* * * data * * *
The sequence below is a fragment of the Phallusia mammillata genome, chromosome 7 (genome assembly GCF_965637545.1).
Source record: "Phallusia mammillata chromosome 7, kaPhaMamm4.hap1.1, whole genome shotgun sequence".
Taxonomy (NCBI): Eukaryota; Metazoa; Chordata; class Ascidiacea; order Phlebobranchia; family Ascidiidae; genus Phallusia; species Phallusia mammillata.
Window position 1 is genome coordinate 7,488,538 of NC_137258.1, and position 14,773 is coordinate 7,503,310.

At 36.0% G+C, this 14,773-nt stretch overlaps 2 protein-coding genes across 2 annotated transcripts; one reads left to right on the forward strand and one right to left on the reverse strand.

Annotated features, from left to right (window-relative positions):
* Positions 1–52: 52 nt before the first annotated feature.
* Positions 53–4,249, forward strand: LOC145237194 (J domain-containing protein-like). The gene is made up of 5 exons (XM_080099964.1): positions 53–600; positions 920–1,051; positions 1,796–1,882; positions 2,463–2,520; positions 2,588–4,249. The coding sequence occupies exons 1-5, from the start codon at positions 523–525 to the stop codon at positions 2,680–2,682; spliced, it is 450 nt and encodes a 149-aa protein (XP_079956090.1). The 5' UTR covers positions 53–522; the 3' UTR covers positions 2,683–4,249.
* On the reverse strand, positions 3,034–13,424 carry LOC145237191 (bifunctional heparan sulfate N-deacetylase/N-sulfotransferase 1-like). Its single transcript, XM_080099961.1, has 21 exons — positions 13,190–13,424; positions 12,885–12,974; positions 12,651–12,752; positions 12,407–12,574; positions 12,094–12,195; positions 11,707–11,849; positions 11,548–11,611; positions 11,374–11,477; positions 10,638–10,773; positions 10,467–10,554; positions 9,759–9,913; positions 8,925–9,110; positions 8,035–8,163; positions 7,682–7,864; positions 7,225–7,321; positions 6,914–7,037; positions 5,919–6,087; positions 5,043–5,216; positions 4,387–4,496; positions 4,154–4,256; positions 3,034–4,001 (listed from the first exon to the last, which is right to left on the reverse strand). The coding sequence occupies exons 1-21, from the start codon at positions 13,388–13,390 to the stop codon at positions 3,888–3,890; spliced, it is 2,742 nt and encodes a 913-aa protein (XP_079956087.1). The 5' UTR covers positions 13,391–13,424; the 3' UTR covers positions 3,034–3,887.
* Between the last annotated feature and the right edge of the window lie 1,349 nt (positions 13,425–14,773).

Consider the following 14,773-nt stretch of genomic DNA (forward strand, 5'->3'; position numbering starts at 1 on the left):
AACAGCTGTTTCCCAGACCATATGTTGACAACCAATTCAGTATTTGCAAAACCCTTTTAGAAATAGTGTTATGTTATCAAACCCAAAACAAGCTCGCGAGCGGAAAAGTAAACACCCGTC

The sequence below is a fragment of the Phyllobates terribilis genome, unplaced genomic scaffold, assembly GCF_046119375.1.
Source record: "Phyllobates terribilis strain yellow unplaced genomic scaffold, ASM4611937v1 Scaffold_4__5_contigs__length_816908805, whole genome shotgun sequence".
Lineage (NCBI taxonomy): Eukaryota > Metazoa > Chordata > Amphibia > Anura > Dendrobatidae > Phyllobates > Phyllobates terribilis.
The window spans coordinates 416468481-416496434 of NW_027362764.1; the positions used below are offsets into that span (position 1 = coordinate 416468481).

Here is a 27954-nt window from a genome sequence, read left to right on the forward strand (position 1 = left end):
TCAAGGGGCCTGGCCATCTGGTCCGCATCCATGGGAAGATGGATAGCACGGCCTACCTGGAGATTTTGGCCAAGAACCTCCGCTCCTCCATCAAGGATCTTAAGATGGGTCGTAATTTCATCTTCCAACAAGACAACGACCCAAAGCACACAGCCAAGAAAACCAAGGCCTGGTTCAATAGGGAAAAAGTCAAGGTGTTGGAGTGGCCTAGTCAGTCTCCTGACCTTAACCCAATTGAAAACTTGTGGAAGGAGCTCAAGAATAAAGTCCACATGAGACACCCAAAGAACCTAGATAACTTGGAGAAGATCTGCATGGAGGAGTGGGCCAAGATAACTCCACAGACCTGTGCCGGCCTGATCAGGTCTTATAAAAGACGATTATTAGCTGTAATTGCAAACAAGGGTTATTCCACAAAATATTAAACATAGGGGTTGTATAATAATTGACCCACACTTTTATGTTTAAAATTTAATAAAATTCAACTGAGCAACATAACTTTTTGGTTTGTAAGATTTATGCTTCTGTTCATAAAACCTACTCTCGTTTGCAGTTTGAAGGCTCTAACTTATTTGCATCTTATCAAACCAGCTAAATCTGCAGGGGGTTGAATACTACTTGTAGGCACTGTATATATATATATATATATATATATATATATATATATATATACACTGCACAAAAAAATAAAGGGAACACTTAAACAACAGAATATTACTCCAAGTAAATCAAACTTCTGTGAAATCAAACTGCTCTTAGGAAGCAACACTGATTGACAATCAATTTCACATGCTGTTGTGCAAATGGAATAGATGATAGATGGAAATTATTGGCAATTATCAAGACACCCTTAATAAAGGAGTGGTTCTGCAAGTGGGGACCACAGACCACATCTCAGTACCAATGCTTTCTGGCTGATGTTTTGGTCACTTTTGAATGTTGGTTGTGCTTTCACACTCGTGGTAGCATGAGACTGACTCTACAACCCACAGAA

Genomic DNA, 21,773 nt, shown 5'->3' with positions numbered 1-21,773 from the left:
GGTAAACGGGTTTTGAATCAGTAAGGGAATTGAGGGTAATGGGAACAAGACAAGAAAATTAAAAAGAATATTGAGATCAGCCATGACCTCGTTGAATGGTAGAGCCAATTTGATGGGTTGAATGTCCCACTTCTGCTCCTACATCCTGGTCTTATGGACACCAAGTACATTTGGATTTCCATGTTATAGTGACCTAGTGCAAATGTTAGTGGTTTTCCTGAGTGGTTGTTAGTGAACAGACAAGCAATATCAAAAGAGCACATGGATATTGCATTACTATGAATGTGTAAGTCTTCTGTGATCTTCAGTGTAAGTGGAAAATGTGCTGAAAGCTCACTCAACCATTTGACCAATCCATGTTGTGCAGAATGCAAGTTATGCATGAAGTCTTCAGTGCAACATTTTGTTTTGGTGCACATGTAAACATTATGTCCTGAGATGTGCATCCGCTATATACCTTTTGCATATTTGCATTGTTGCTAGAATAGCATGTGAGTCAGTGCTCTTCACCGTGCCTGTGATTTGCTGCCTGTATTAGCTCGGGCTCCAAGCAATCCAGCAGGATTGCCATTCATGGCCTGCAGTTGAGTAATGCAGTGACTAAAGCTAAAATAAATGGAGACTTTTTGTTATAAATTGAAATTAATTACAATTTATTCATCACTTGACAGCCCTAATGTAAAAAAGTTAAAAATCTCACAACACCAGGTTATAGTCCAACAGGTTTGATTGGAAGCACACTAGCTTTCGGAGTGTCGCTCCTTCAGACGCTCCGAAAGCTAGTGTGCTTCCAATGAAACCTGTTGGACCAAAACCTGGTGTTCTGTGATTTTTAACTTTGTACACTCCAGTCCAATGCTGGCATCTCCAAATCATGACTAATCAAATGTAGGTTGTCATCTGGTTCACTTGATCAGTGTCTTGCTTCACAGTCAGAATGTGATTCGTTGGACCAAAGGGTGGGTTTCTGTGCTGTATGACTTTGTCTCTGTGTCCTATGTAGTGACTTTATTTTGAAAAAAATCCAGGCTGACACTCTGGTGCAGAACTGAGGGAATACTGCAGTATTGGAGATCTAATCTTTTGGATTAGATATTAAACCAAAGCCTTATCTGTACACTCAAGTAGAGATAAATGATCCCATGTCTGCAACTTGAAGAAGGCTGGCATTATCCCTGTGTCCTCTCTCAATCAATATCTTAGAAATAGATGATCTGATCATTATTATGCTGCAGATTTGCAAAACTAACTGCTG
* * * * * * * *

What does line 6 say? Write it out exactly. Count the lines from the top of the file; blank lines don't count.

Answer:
Annotated features, from left to right (window-relative positions):